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UNITED STATES v. 310 CANS

United States District Court, Northern District of Illinois, E.D


January 28, 1959

UNITED STATES OF AMERICA
v.
310 CANS, MORE OR LESS, ETC., LABELED IN PART: "MODERN EGG PRODUCTS, INC., FROZEN WHOLE EGGS, 30 LBS. NET WEIGHT". UNITED STATES OF AMERICA V. 272 CANS, MORE OR LESS, OF AN ARTICLE LABELED IN PART: "204 FROZEN WHOLE EGGS * * * 30 LBS. NET WT. * * * 56174 207".

The opinion of the court was delivered by: Igoe, District Judge.

1. On or about May 21, 1958, June 16, 1958, and July 28, 1958, Modern Egg Products, Inc., Nashville, Tennessee, shipped from Tennessee to Chicago, Illinois, consigned to Weinberg Bros. and Co., articles of food consisting respectively of 610, 539, and 272 30-pound cans, more or less, of frozen whole eggs.

2. On July 7, 1958, the United States of America filed a Libel of Information in civil action number 58 C 1230 charging that the articles of food shipped on May 21, 1958, and June 16, 1958, were adulterated within the meaning of the Federal Food, Drug, and Cosmetic Act, 21 U.S.C.A. § 342(a)(3), in that they consisted wholly or in part of a decomposed substance by reason of the presence therein of decomposed eggs.

3. On September 12, 1958, the United States of America filed a Libel of Information in civil action number 58 C 1694 charging that the article of food shipped on July 28, 1958, was adulterated within the meaning of the Federal Food, Drug, and Cosmetic Act, 21 U.S.C.A. § 342(a)(3), in that it consisted wholly or in part of a decomposed substance by reason of the presence therein of decomposed eggs.

4. Weinberg Bros. and Co., Chicago, Illinois, filed a claim of ownership and answer in each of the Libel proceedings and denied the allegation of adulteration.

5. The two causes were ordered consolidated and set for trial by the Court, without a jury.

6. It was stipulated that from the date of shipment from Nashville, Tennessee, and up to the present time, all of the cans of eggs have continuously been in hard frozen form and their quality and condition is the same as it was when introduced into interstate commerce.

7. Organoleptic examination by smell was made by inspectors of the Food and Drug Administration of: 74 cans randomly sampled from the shipment of May 21, 1958, and 21 of these gave off the odor of decomposed eggs; 20 cans randomly sampled from the shipment of June 16, 1958, and 9 of these gave off the odor of decomposed eggs; 20 cans randomly sampled from the shipment of July 28, 1958, and 15 of these gave off the odor of decomposed eggs.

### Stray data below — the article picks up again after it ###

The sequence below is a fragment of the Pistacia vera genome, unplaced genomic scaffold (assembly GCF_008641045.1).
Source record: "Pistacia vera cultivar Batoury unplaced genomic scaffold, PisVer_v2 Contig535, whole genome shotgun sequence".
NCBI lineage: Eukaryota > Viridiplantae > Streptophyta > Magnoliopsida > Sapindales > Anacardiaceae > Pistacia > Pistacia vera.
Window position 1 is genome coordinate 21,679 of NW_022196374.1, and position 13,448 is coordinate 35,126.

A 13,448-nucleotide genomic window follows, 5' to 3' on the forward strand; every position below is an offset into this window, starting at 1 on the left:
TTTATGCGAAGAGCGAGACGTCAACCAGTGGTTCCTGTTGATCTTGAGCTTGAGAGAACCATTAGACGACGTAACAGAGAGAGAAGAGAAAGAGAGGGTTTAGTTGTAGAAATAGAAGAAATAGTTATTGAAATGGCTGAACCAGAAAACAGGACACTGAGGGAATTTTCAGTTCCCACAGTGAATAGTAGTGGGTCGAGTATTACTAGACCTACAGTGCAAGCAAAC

8. The cans randomly selected and examined by inspectors of the Food and Drug Administration and physical samples taken therefrom by them for bacteriological and chemical examination by scientists of the Food and Drug Administration were representative of the quality and condition of the shipments of which they were a part.

9. At request of claimant, inspectors of the Department of Agriculture organoleptically examined by smell all of the cans from each of the shipments and determined that 4 cans of the May 21, 1958, shipment; 26 cans of the June 16, 1958, shipment; and 31 cans of the July 28, 1958, shipment smelled unsatisfactory.

10. All of the cans of eggs which smelled decomposed to the Food and Drug inspectors or unsatisfactory to the Department of Agriculture inspectors consisted in whole or in part of decomposed substances.

11. Some decomposed eggs do not have an odor and their presence in a can of frozen eggs cannot be determined by organoleptic examination but can be determined by bacteriological and chemical analyses.

12. The aroma of odoriferous decomposed eggs in a can of frozen whole eggs can be diluted out but the presence of such eggs can be determined by bacteriological and chemical analyses.

13. The physical samples collected by the Food and Drug inspectors were examined by an experienced bacteriologist of the United States Food and Drug Administration who found that the direct microscopic count of bacteria in the samples of the frozen eggs here involved was in the following range:

    May 21, 1958 Shipment     -   61,000,00    -    over 350,000,000
    June 16, 1958 Shipment    -   33,000,00    -    78,000,000
    July 28, 1958 Shipment    -   51,000,00    -    123,000,000

14. Physical samples collected by the Food and Drug inspectors were analyzed by an experienced Food and Drug Administration chemist whose chemical analyses of the samples of the frozen eggs here involved showed the presence of (in milligrams per 100 grams):

May 21              June 16        July 28

    acetic acid       4.4 - 19.3          7 - 9.8       7.1 - 9.4
    lactic acid       44 - 64             35 - 47      45.1 - 49.2
    formic acid       not tested for      0 - 4.0     not tested for
    succinic acid     not tested for      0 - 3.9     not tested for

15. The shipper of the eggs, Modern Egg Products, Inc., retained a private, independent, professional analyst who randomly sampled cans from each shipment and determined that every can sampled smelled decomposed upon organoleptic examination.